Right plant in the right place. Every garden is filled with “microclimates” that can be good for some plants and certain death for others. You know that corner spot in your garden that always has mosquitoes and slugs hanging out in the damp shade? Don’t plant a rose there. It will get disease, unless its made out of plastic. Plant your rose in sun with good air circulation and it will have what it needs to stay healthy without spraying. If it gets disease, consider replacing it with a variety that has more disease resistance.

Organic sprays. If you have a disease problem, there are organic products you can apply to your plants to prevent and control the diseases. Before World War II, there were very few agricultural chemicals used to control plant disease. And guess what, people were growing roses way before World War II.

To avoid disease problem, remember to: select roses that have good resistance to disease, plant them in the right spot, and feed and water them well.

Food

Roses are known as “heavy feeders” (or how about gluttons) when it comes to using up soil nutrients. But, they convert all those nutrients into a ton of blossoms, which is why we grow them, right?! So, if we expect them to bloom, we have to feed them.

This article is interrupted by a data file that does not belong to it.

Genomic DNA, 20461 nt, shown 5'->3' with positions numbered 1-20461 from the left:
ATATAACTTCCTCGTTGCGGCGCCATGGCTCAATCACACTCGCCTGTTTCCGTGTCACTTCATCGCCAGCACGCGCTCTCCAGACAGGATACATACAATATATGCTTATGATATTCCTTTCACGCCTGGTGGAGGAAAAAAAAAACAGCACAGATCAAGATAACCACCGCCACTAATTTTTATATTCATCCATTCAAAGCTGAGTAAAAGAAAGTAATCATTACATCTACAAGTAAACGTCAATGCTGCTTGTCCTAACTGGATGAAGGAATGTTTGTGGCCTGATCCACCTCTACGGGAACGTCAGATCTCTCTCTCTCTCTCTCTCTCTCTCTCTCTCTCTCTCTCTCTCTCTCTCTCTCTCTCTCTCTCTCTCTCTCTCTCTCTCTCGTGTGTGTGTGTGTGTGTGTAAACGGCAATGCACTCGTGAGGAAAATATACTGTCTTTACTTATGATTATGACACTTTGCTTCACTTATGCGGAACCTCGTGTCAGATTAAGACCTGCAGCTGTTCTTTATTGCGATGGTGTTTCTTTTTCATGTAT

We’ve got lots of pages devoted to fertilizing, which I’ve listed below. But, before you leave this page, there are a few pointers to keep in mind when fertilizing.

  • Don’t apply liquid fertilizers to dry soils. The roses will suck up the fertilizer quickly and it may cause the leaves to burn.
  • Avoid using liquid chemical fertilizers — especially on Rugosas! These types of fertilizers cause the most leaf burn and leaf drop. You don’t want to hurt your plants with fertilizers.
  • Feed the soil, which in turn feeds the plants.